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62 7.6.5 Leading Sign to the Right The default setting is to print the leading sign to the right of a numeric value. If you used the
SET SIGN LEFT control command to specify that the leading sign should be printed in front of
the value, you can override this specification for individual symbols. The symbols specified with
the > option are then printed with the leading sign to the right.
&symbol (>)&
You can use the SET SIGN RIGHT control command to switch back to the default
setting for the output of the leading sign. 7.6.6 Omitting Leading Zeros Certain symbol values are printed with leading zeros. If you want to suppress these, use the Z
&symbol (Z)&
Assuming the current date is 1.1.1994,
&DAY& -> 01
&DAY(Z)& -> 1 7.6.7 Space Compression The symbol value is viewed as a sequence of `words', each separated from the next by either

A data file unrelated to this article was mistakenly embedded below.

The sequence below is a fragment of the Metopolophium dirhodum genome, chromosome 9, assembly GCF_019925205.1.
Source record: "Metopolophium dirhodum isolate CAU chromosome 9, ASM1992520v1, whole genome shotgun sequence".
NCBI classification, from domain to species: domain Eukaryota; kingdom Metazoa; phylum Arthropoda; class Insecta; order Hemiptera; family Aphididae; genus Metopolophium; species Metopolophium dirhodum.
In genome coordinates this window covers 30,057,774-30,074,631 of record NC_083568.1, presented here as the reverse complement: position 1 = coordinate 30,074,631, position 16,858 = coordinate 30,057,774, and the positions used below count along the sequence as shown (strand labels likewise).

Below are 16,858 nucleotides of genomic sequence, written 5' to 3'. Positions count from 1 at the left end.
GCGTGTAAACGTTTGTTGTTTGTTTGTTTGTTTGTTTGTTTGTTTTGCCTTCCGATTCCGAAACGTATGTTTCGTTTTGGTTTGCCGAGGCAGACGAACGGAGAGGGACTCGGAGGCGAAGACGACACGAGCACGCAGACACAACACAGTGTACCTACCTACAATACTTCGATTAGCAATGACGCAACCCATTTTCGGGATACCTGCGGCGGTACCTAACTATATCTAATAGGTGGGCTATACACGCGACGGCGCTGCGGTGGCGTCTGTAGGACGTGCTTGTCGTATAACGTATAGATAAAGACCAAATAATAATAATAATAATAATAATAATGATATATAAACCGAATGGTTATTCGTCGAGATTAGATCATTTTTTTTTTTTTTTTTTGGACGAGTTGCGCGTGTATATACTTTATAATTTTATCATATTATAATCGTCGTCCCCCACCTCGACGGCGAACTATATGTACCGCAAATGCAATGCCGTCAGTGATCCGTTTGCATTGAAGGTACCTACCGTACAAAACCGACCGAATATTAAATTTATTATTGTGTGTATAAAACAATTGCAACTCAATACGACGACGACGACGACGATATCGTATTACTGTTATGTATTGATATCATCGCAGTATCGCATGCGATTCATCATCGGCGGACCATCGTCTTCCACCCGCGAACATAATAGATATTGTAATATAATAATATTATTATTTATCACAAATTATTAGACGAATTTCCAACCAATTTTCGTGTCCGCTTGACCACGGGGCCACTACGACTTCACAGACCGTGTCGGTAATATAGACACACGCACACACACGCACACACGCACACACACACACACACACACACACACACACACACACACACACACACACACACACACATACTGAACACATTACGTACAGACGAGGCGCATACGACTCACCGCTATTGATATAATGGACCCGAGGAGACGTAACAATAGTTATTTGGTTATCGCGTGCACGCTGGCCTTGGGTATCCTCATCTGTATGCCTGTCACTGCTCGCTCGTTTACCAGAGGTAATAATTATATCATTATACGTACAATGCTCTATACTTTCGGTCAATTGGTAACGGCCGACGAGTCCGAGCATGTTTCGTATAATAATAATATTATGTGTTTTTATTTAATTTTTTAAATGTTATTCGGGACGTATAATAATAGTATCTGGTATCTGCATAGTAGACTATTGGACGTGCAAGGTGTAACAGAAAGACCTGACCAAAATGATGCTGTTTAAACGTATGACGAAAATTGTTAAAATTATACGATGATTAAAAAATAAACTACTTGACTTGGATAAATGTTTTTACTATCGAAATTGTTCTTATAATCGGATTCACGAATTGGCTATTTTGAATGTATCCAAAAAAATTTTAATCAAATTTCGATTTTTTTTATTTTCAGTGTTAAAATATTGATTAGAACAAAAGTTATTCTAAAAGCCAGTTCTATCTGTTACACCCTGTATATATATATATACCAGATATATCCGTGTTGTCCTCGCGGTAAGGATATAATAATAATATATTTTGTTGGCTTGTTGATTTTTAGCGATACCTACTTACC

one or a string of space characters. The C option has the effect of replacing each string of
space characters with a single space and shifting the `words' to the left as necessary to close up
the gaps. Leading spaces are completely removed. The results are the same as those of the
&symbol (C)&
Assuming ' Albert Einstein ' is the symbol value,
&symbol& -> Albert Einstein
&symbol(C)& -> Albert Einstein 7.6.8 Number of Decimal Places A program symbol of one of the data types DEC, QUAN, and FLTP can contain decimal place
data. Use the option below to override the Dictionary definition for the number of decimal places
for the formatting of this symbol value.
&symbol (.N)&
The EKPO-MENGE field contains the value 1234.56. The Dictionary definition specifies
3 decimal places and an output length of 17.
&EKPO-MENGE& -> 1,234.560
&EKPO-MENGE(.1) -> 1,234.6
&EKPO-MENGE&(.4) -> 1,234.5600
&EKPO-MENGE&(.0) -> 1,235 7.6.9 Omitting the Separator for `Thousands' Symbols of the DEC, CURR, INT, and QUAN data types are normally formatted with the a
`thousands' separator character. The T option allows you to omit this separator character.
&symbol (T)&